Sandra L. Olsen

Sandra Olsen
  • Professor
  • Curator in Charge, Division of Archaeology, Biodiversity Institute/Museum of Natural History
  • Museum Studies
  • KU Biodiversity Institute

Contact Info

Spooner Hall 6E
1340 Jayhawk Boulevard
Lawrence, KS 66045


Dr. Olsen is the Interim Director of Museum Studies and Curator of the Division of Archaeology, Biodiversity Institute/Museum of Natural History. She is a Museum Scientist who has spent her career as a museum curator and academic. As a researcher, she is a zooarchaeologist who has focused much of her career on the investigation of horse domestication, directing excavations of Copper Age sites and doing research in Kazakhstan. In recent years, she has turned to advanced imaging of petroglyphs in Saudi Arabia, with particular interest in the impact of climate change on the Arabian Peninsula


Most of my career I have focused on the horse-human relationship through time, from Pleistocene paleolithic hunters to Copper Age horse domestication to the horse in Arabian rock art and the emergence of the Arabian horse breed. I am also interested in developing techniques for recording rock art using advanced imaging, and how climate change is reflected in Arabian rock art. In the past, I did considerable research, including my PHD dissertation, on bone artifact manufacture and use. I have adapted scanning electron microscopy to archaeological materials, and use a variety of imaging techniques, including 3D laser scanning, Gigapan robotic panoramic photography, and reflectance transformation imaging (RTI) in the study of rock art.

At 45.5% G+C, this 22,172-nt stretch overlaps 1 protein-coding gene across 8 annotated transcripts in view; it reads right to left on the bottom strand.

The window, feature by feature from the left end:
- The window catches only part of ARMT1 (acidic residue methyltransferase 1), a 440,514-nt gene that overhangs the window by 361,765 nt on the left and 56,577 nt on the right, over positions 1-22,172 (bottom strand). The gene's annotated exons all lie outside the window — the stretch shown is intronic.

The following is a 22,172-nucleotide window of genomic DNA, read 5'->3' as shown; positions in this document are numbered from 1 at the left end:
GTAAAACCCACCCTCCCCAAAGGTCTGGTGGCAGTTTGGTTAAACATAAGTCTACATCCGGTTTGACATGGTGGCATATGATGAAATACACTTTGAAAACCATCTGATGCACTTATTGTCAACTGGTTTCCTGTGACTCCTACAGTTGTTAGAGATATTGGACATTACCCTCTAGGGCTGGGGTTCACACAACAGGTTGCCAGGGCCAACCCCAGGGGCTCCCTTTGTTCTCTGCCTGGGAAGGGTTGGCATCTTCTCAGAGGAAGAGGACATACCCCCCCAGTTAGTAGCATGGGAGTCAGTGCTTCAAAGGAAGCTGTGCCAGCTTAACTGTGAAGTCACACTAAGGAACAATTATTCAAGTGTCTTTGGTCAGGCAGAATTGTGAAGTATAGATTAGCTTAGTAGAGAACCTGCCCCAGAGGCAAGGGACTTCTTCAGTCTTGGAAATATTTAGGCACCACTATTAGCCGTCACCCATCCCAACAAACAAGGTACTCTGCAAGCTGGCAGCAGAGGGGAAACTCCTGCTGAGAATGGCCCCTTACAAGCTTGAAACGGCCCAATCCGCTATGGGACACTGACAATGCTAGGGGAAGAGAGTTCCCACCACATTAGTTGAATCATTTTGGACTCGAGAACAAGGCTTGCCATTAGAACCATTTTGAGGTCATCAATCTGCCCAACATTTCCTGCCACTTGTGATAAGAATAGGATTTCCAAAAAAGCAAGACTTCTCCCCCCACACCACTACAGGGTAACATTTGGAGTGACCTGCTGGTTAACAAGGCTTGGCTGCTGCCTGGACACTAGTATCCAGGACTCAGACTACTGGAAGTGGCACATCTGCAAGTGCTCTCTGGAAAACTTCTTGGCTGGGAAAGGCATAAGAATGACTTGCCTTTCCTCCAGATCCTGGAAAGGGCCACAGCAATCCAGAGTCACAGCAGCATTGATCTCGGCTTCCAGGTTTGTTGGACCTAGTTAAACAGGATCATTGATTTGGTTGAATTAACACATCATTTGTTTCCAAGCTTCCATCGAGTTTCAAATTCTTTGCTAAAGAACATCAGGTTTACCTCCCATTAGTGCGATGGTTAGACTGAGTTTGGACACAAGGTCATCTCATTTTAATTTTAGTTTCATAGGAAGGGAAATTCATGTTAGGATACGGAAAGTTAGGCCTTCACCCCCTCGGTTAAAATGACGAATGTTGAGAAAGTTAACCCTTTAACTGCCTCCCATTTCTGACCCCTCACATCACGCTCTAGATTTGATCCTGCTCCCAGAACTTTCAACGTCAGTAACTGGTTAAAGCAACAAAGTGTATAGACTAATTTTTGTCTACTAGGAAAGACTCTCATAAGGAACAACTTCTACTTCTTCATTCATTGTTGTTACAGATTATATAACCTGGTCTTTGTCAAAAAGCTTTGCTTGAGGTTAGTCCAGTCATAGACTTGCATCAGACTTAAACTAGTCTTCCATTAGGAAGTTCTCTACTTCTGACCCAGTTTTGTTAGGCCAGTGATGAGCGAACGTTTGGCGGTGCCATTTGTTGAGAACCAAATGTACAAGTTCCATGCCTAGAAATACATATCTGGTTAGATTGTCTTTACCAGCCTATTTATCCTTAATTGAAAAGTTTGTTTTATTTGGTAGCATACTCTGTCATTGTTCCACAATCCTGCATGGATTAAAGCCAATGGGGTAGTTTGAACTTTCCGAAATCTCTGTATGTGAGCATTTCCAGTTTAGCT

Research interests:

  • Zooarchaeology
  • Bone artifacts
  • Old World Prehistory
  • Eurasian steppe
  • Arabian rock art
  • Petroglyphs
  • American Southwestern archaeology
  • Museum studies
  • Horse domestication


I alternate teaching Human Osteology and Zooarchaeology and also teach Museum Anthropology. All are primarily Anthropology courses, but are cross-listed in Museum Studies. Both undergraduate and graduate Anthropology credit, and graduate Museum Studies credit are possible with all three courses. I will begin teaching Natural Sciences Curation and Collections Management, Museum Studies 710, in the fall of 2018. It is cross-listed in Biology.

Teaching interests:

  • Human skeleton
  • Zooarchaeology
  • Museum Anthropology
  • Natural Sciences Curation and Collection Management


In 2014-15, I have served on the Executive Council for Graduate Studies, the Summer Research Fellowship Review Committee, and the Argersinger Dissertation Award Review Committee. In 2015-16, I have served on the Board for Global and International Centers and the Senate Library committee. In 2016-18, I continue to serve on the Senate Library committee.